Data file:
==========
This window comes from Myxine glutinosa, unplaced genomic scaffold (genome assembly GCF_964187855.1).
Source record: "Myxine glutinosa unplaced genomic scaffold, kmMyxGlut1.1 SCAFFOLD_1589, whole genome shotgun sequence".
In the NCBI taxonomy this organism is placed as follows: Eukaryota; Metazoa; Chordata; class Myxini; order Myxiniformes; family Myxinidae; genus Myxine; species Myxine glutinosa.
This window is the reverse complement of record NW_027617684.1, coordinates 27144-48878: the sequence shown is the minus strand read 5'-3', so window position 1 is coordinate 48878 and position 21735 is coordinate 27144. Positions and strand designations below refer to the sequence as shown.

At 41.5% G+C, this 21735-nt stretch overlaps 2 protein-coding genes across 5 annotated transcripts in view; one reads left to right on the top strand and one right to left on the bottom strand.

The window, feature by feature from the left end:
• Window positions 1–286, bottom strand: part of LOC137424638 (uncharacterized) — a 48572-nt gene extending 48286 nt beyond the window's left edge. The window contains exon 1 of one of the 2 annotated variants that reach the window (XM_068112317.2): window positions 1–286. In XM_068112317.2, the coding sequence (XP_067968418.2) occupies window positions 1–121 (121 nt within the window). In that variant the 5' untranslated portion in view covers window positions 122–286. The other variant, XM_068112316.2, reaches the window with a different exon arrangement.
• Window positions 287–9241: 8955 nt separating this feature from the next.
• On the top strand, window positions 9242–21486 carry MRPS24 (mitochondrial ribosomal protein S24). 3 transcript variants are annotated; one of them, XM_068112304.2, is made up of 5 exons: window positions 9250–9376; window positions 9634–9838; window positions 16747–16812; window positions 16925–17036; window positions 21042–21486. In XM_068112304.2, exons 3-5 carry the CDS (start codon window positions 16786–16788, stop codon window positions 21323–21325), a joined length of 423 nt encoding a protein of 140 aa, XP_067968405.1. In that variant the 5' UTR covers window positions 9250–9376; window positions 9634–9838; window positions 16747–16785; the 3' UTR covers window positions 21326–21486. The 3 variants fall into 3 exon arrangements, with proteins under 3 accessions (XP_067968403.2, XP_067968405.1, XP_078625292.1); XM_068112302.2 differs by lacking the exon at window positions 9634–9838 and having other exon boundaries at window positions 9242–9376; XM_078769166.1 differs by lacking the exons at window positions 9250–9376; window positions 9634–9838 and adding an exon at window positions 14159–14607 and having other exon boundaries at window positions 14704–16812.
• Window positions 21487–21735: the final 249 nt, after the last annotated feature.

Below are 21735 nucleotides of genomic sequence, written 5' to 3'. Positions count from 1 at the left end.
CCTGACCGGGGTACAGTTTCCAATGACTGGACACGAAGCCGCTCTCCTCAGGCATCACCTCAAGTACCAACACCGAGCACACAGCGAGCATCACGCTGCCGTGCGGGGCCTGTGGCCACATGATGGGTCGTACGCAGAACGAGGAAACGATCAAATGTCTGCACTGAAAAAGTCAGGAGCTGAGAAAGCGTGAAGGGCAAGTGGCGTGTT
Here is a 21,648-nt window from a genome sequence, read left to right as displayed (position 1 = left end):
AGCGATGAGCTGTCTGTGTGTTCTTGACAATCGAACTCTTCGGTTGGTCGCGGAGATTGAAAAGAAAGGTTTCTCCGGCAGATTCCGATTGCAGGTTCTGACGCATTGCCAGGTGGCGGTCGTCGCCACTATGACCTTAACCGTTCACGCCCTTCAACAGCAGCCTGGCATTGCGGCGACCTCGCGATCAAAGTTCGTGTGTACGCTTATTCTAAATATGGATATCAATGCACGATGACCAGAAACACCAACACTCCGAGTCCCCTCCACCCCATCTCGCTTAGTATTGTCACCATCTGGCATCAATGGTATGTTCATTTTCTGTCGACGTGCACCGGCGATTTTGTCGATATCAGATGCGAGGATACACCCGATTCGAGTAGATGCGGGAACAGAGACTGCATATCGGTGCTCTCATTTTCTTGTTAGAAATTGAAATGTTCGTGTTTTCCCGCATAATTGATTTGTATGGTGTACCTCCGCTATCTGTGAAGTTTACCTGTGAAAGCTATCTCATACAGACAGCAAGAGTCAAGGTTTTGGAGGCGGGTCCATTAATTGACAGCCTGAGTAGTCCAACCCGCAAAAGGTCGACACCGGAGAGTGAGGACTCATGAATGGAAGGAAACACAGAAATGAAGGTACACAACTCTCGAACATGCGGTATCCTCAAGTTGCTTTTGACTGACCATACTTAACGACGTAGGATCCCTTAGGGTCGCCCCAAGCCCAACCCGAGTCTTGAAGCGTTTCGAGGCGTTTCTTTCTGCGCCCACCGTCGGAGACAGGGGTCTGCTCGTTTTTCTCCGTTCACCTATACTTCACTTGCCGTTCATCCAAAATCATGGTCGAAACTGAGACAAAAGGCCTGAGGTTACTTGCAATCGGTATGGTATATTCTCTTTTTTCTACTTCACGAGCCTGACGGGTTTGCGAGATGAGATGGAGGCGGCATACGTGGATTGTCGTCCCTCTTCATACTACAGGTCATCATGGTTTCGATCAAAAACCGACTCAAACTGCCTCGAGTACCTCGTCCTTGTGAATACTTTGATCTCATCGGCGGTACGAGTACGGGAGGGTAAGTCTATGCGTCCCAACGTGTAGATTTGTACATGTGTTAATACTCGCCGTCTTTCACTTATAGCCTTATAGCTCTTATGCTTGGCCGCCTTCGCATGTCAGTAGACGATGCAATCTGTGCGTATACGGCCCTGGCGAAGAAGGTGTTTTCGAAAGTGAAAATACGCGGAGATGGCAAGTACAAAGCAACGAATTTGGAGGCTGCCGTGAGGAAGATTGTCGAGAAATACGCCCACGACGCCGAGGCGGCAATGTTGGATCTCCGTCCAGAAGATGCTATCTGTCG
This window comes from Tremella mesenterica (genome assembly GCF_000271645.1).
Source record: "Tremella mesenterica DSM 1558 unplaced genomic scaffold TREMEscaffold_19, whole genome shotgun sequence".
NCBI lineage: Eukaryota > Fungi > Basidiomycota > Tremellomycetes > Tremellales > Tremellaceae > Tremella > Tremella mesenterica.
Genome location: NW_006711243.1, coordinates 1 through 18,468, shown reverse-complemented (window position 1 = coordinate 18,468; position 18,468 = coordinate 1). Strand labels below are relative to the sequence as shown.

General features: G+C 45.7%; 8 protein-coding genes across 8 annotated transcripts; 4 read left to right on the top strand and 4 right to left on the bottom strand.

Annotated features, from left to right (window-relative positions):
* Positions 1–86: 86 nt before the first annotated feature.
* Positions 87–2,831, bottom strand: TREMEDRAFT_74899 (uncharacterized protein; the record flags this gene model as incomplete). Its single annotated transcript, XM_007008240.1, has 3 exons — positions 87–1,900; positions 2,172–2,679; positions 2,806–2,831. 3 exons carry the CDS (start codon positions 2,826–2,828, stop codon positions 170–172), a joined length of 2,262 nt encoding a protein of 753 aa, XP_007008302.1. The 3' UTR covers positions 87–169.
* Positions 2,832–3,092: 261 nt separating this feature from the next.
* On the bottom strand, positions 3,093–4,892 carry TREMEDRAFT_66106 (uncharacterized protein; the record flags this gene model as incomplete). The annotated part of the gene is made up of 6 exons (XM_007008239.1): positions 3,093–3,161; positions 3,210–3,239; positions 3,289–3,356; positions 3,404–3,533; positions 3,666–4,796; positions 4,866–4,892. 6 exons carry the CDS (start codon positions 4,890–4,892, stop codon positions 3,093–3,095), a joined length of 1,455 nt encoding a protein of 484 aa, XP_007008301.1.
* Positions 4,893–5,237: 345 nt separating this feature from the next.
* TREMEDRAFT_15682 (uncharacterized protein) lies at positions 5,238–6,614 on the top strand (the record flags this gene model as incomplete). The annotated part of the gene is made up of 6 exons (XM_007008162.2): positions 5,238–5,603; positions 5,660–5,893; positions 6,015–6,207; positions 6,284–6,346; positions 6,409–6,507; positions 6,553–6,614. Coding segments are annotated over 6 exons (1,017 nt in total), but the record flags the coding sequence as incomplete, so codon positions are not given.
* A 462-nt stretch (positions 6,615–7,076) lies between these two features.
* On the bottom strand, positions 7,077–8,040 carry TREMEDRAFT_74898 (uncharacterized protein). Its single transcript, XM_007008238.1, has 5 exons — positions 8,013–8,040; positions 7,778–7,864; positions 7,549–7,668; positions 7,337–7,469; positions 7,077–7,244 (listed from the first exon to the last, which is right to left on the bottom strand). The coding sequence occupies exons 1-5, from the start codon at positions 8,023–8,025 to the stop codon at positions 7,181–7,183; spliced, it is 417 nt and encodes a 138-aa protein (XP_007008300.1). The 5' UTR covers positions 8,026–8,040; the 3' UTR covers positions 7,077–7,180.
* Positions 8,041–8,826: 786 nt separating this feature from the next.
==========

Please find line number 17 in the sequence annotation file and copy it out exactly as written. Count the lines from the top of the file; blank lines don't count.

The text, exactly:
NCBI lineage: Eukaryota > Fungi > Basidiomycota > Tremellomycetes > Tremellales > Tremellaceae > Tremella > Tremella mesenterica.